Dear Patti,

Recently I’ve been extremely fortunate and have obtained my dream job. I can’t believe it. I’m so happy. The problem is that I was hired to fill a powerful position which requires me to have a high likability quotient and make a good impression when first meeting others. In other words, I will often be the face of my company.

My mother and two sisters all have the ability to instantly connect with everyone they meet. I’ve never been able to do that. I’ve kept friends all the way back from elementary school. After people get to know me, they usually like me a lot, but I can’t say I’m someone who people love immediately. I think at first I’m hard to get to know.

A close friend of mine insists that knowing how to connect with others is a learnable skill rather than an innate trait. If so, that is an expertise I very much want to acquire. How do I master creating immediate, positive connection with others?

  — Lesley

Dear Lesley,

While some people appear gifted and seem to have a natural talent for quickly bonding with others, it is a skill that can be learned. Here are a few tips.

A good impression at first meeting is important. Communication — verbal and nonverbal — is essential. Before we explore how to communicate verbally, let’s look at nonverbal cues and how other people use these cues to assess your approachability. Have an open attitude as well as open body language. When first meeting someone keep your arms and hands open without covering your body. Make easy and warm eye contact and readily smile sincerely. Learn to be aware of how you use your body and how you come across.  Is your body relaxed or tensed? Do you lean slightly forward or hold back? Is your eye contact direct or avoidant? Is your facial expression warm or cold? Do you dress and act in a way that conveys warmth and accessibility?

It does take time to learn how to use your body to express a positive attitude without also nonverbally expressing tension, fear or boredom simultaneously. It’s important that your message is congruent without mixed messages. With practice, using your body language, facial expressions, tone of voice and eye contact you can express a sincere, energetic desire to connect and respond with another.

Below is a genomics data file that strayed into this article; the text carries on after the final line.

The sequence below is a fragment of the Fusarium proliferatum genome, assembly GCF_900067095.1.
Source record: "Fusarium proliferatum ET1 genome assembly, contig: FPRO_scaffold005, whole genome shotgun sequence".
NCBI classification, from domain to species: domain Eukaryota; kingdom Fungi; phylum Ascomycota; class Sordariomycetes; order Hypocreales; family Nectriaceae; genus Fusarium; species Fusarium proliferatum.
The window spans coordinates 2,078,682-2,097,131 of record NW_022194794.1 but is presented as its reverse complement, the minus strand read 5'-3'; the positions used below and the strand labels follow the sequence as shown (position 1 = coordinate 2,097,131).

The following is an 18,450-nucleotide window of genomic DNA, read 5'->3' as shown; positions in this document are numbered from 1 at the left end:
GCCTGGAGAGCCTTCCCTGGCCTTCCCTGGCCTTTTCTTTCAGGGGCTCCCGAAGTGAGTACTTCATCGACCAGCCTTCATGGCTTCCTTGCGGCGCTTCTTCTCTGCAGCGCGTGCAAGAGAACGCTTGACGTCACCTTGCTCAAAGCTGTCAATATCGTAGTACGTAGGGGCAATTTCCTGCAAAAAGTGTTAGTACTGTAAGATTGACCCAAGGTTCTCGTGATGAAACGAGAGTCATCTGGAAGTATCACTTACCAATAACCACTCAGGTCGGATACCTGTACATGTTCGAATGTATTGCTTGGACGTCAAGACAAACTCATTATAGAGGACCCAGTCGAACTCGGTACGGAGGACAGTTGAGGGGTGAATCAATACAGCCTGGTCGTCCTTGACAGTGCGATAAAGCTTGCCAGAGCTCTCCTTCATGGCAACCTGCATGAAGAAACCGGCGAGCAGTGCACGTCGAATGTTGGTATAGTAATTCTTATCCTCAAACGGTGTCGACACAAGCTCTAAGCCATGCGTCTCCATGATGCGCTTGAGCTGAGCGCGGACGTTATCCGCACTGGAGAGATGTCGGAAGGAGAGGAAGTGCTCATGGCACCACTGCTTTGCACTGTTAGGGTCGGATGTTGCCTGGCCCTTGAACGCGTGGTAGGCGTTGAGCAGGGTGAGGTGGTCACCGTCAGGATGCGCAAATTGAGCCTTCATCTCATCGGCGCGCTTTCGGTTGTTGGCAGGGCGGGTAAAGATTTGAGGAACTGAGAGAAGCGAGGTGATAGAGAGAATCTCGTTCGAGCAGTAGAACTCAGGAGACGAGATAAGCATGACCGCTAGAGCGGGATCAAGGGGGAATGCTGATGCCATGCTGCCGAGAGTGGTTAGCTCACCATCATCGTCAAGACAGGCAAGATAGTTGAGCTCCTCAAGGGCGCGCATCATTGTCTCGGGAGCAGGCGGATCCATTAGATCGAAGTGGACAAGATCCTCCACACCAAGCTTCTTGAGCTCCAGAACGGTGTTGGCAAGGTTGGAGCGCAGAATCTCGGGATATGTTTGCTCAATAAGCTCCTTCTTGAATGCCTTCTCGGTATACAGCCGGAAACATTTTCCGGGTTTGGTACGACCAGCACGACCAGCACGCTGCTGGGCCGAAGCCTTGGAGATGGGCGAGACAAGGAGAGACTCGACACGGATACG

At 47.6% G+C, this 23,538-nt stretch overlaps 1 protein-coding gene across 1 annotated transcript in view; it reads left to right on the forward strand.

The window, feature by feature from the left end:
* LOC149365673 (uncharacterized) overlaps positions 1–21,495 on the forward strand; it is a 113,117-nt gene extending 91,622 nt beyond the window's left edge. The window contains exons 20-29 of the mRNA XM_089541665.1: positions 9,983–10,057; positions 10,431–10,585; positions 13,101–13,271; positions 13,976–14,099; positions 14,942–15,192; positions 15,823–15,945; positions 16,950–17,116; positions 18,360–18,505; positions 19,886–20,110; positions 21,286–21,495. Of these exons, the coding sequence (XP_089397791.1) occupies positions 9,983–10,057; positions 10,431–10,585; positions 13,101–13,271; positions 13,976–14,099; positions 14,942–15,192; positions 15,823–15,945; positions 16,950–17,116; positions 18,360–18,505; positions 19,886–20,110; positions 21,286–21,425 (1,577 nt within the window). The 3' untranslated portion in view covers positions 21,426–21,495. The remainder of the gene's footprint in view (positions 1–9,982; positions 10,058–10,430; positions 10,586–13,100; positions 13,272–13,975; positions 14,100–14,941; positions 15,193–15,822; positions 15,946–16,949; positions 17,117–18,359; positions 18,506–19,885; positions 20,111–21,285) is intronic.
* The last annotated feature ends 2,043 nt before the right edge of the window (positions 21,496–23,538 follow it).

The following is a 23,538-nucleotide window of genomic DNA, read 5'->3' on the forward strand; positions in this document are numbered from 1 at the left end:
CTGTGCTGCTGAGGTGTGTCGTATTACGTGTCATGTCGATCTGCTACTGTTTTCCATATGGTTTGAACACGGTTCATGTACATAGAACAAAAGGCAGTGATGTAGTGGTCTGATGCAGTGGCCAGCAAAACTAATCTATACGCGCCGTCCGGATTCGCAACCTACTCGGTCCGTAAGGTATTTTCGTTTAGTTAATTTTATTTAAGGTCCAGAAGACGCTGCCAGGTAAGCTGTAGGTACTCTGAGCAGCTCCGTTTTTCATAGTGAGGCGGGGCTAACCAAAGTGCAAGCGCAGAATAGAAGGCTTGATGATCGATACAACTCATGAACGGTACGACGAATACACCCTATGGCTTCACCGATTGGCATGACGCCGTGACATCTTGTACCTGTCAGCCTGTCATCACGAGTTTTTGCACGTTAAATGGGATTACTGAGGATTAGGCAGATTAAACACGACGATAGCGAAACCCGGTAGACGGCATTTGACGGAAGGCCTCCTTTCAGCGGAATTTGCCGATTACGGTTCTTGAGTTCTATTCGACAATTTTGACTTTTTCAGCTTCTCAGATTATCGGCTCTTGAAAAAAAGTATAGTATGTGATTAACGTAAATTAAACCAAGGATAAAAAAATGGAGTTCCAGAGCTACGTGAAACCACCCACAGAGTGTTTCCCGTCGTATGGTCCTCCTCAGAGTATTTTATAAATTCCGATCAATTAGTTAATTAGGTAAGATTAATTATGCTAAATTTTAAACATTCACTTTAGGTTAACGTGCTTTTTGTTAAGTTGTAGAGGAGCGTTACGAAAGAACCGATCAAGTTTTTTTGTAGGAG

At this point you are in a position to give a friendly greeting and take the lead. With experience you can learn to easily establish rapport with someone you first meet in a unique way using your own brand of humor, sense of ease, attentiveness and ability to communicate openness and interest. Be yourself, don’t try too hard, do what comes naturally and show a genuine curiosity and regard toward the other person. You can practice and become seasoned through chance encounters anywhere — on a train or plane — ask someone where they are from and what’s to like to live there.

One way to build rapport with a stranger is to learn how to become like this unknown person — take an interest and reduce the distance between you and find a common ground. Identify the natural synchrony between you and find an honest enthusiastic desire to be in the company of this person. Even people who are scared and distrusting or have plenty of friends and family and don’t need any more, still value and appreciate a new person willing to truly see them, communicate and have an engaging and welcoming attitude.

Remember that a major part of communicating is listening. Are you listening attentively — fully focusing your attention — or do you appear distracted, detached or indifferent? It takes a lot of concentration and determination to practice good communication skills, however, you don’t have to do anything that special, just be fully present and available. Ask questions and then truly listen. To be a better listener, you need to be involved and interested in what the other person has to say, encouraging the other person to continue by giving empathic smiles and nods. Find out what makes this particular person special. There have been many studies proving that people often find other people interesting and likable when they believe that person is interested in them. Don’t just learn this skill for your new job, do this for yourself. The better you become at connecting with others, the better your life will be.


Patti Carmalt-Vener, a faculty member with the Southern California Society for Intensive Short Term Psychotherapy, is a psychotherapist in private practice with offices in Pasadena, Santa Monica and Canoga Park. Contact her at (626) 584-8582 or email pcarmalt@aol.com. Visit her website, patticarmalt-vener.com.